Evaluation of Sensorineural Hearing Loss as a Consequence of Conventional Radiotherapy in Head and Neck Cancer MC01-MC04
Dr. Abhay D Havle,
Somwar Peth, Karad, Maharashtra, India.
Introduction: Sensorineural Hearing Loss (SNHL) is potentially disabling and yet overlooked, while subjecting patients of head and neck cancer to conventional ionising radiation at most tertiary care centers. The demand for cancer care, along with the rising cost of therapy using newer treatment technologies such as intensity modulated radiotherapy is a concern to the health care system in India. Cochlea often remains in the field of radiation and hence need to be shielded to prevent development of SNHL.
Aim: To assess role of radiotherapy causing sensorineural hearing loss in patients of head and neck cancer.
Materials and Methods: A prospective study was initiated on 110 cases with normal hearing requiring Radiotherapy (RT), for biopsy proven tumours of head and neck in the Department of Otorhinolaryngology. All cases were treated with external beam conventional radiotherapy using telecobalt machine and a shielding collimator. Out of 110 cases treated by either curative or palliative dose of RT which was around 60 Gray (Gy) and 30 Gray (Gy) respectively, 16 did not come for follow-up. The study was concluded with remaining 94 cases who completed the follow-up. Hearing acuity was assessed using 500, 1000 and 2000 Hz frequency before start of radiotherapy, immediately following radiotherapy and at first follow-up after six months in all cases. Quantification of the degree of SNHL was done using one-way analysis of variance (ANOVA). During follow-up the hearing loss noted was graded into mild and moderate.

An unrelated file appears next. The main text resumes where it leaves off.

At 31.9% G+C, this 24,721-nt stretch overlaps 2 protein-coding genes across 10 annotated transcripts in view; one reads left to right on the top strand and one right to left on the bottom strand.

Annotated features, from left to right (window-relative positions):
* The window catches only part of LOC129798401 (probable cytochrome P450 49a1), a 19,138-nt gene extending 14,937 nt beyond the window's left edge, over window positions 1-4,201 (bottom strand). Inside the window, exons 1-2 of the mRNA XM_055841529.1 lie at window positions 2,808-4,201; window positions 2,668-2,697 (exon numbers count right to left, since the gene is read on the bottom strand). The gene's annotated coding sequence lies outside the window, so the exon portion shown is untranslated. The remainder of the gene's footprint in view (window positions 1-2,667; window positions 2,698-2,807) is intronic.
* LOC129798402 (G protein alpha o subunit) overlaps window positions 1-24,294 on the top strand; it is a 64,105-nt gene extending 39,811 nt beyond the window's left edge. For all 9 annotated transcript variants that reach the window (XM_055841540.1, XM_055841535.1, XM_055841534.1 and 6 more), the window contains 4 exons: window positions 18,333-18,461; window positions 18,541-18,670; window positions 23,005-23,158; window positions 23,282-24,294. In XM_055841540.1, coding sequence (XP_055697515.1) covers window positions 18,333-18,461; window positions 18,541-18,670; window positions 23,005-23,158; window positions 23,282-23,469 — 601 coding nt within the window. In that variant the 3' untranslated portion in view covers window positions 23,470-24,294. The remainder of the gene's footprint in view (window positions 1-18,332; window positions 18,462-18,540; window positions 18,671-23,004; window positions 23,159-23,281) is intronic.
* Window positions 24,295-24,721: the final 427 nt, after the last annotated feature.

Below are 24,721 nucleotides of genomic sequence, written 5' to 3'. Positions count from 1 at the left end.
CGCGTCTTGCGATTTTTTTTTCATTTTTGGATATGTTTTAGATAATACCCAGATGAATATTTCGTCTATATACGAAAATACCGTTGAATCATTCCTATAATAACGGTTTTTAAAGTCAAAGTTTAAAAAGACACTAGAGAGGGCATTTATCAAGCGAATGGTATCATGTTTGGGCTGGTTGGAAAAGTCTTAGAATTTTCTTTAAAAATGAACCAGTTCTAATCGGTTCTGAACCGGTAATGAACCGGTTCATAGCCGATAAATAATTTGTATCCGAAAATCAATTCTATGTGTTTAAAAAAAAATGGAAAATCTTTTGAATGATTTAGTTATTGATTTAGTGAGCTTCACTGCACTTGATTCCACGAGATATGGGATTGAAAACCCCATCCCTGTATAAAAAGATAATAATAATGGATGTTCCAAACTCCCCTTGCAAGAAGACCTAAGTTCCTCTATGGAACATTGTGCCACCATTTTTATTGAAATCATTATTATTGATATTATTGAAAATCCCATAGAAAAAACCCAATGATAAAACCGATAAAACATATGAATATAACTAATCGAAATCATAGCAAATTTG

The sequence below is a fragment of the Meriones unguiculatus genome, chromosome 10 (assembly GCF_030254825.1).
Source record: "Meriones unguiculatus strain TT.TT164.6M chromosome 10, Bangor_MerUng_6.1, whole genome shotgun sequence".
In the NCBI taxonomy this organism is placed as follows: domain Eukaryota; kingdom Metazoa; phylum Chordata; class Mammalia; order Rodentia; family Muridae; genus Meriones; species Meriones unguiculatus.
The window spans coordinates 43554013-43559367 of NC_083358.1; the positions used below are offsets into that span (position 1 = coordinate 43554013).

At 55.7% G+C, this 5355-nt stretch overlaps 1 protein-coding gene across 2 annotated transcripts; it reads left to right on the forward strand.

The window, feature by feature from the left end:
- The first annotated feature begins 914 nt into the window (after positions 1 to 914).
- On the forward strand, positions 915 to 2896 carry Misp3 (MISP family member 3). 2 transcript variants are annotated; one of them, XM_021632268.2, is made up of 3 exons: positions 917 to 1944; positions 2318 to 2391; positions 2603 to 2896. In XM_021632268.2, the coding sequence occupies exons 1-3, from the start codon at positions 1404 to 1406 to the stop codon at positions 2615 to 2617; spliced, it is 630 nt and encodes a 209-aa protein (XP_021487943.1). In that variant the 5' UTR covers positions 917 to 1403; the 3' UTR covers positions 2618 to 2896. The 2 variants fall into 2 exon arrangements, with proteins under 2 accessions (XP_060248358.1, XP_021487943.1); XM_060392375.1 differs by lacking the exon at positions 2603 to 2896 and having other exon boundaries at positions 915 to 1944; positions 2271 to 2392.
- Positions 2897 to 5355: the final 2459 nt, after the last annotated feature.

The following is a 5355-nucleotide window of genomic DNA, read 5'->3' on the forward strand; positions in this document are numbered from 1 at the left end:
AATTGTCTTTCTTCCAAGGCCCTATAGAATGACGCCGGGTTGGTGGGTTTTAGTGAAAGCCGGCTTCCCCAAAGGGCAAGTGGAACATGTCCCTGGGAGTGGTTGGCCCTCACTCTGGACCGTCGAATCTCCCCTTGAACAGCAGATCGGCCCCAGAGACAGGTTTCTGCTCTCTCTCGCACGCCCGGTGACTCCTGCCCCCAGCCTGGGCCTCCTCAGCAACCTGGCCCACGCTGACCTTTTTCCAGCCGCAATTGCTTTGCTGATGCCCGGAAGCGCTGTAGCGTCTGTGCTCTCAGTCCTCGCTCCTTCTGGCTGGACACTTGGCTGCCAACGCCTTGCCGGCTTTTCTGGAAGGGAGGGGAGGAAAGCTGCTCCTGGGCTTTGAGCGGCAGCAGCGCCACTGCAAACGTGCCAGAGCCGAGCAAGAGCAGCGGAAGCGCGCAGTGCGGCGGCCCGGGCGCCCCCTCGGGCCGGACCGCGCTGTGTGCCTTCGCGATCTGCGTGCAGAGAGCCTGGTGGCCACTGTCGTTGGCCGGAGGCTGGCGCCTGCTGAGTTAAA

Results: The ototoxic effect after RT was found amongst the cases who received curative dose of 60 Gy, while none in cases who received palliative dose of 30 Gy. Out of 188 ears in 94 cases, 59 ears (31.38%) had SNHL, including newly developed SNHL in 44 ears during the 6 month post-RT follow-up period. The number of ears having SNHL was 18 at immediate post-RT which further increased to 59 at 6 month follow-up as compared to pre-RT normal hearing levels.
Conclusion: In cases of head and neck cancer treated by conventional radiotherapy using telecobalt machine and shielding, the risk of consequent sensorineural hearing loss -SNHL was about just less than one third (31.38%). The tolerance of cochlea to total dose of radiotherapy was less than 60 Gray in cases of head and neck cancer treated by conventional radiotherapy.